By David Mays
Special to American Forces Press Service
Oct. 10, 2007 - Iraqi citizens are reaching across sectarian lines and volunteering in unprecedented numbers to drive out terrorists and reconcile their country, a coalition military commander said today. "These are Iraqi volunteers who are stepping forward at the local level in different villages and different cities," Army Maj. Gen. Kevin Bergner said. "They are most importantly taking a stand to fight the extremists and take a direct role in improving security in their communities."
Bergner, the Multinational Force Iraq deputy chief of staff for strategic effects, spoke with online journalists and "bloggers" shortly after conducting an operational briefing from Baghdad.
"It's what we had seen in Anbar (province) as an important catalyst that the sheiks of Anbar helped orchestrate," Bergner said. "Now it's a continuing enabler we see evolving much more broadly across Iraq."
During the course of the "Anbar awakening," primarily Sunni citizens formed neighborhood watch groups at the behest of tribal and religious leaders, then helped coalition forces drive al Qaeda terrorists out of their communities west of Baghdad. Bergner said that same type of anti-terror movement is sweeping communities throughout Iraq.
"You'll see Shiia concerned local citizens and you'll see Sunni concerned local citizens in the hundreds," he said. "As you get to the level where there are more and more of these groups, it's a challenge for the government of Iraq."
Part of that challenge, the general explained, is turning unpaid security assignments into professional positions. Many concerned local citizens expect that their vigilant volunteer service will eventually translate to a steady paycheck.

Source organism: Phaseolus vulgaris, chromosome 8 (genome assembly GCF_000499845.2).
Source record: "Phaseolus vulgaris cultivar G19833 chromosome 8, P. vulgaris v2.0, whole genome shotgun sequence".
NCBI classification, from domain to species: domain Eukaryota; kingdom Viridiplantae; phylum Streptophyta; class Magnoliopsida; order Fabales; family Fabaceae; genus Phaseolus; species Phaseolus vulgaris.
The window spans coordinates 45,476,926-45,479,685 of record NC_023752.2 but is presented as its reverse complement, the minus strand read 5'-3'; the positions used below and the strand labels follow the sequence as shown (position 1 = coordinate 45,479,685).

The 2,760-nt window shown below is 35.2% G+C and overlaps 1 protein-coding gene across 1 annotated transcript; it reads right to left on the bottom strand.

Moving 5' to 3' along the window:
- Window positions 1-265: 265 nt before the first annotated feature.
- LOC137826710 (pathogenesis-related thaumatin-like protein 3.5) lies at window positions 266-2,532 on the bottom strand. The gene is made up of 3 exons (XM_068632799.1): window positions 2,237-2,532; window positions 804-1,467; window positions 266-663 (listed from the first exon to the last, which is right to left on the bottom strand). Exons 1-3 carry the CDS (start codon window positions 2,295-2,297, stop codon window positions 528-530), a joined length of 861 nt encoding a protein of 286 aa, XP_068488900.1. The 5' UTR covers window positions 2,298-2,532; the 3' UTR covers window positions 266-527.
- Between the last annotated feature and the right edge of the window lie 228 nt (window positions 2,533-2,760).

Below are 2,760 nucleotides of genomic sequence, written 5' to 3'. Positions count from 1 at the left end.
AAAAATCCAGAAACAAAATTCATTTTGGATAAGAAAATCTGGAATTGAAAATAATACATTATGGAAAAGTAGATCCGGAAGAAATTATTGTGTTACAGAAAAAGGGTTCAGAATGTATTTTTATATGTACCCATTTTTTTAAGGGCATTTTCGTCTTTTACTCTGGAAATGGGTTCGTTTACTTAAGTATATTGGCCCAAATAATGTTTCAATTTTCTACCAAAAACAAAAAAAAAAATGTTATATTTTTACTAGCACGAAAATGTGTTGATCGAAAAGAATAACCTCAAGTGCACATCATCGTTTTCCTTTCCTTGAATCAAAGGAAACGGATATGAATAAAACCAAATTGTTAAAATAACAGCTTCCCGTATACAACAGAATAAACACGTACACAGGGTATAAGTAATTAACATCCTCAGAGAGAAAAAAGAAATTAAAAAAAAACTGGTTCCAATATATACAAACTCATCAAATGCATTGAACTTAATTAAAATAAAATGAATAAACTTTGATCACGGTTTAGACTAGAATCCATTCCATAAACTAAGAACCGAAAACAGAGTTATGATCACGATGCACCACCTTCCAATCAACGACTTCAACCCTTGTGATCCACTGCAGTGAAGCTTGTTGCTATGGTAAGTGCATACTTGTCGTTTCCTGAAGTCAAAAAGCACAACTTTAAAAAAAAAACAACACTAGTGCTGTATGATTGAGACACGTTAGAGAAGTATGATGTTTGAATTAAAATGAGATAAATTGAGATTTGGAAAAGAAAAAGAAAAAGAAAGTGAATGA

"This basically brings people who were formerly fighting against the government of Iraq or against security forces or the coalition, and it gives them a path to either matriculate into the legitimate security forces of Iraq or pursue employment opportunities or other ways to become part of the solution in their communities," Bergner said. "That's how this will logically play out: the government of Iraq takes ownership."
Some volunteers may become police officers, as 1,700 concerned citizen volunteers did in Baghdad's Abu Ghraib neighborhood, the general explained. Others may become paid members of the Iraqi army or work on infrastructure projects in the country, Bergner said.
"Most importantly here, these groups have one thing in common," the general said. "They have found the courage to take a stand and begin fighting against the extremists."
Bergner said Iraq's central government is taking overt steps to support concerned local citizens groups and their work to defeat insurgents.
"The government of Iraq, the prime minister of Iraq, has taken a pretty courageous stand here in supporting and encouraging Iraqi citizens to come forward and to oppose al Qaeda, oppose other extremist groups and to help find ways for them to work with their own security forces," the general said.
Iraqi Prime Minister Nouri al-Maliki has been meeting with leaders of local volunteer citizen networks, both Shiia and Sunni, the general explained.
"There actually is a significant amount of outreach under way, and it has crossed sectarian lines," Bergner said.
Ultimately, each Iraqi citizen, whether working for a police force, the military or elsewhere, must find a meaningful way to contribute to his or her community, Bergner explained, and that will take time, money and patience.
"It's a work in progress," he said. "But I would say most importantly, it's in progress."
(David Mays works in New Media at American Forces Information Service.)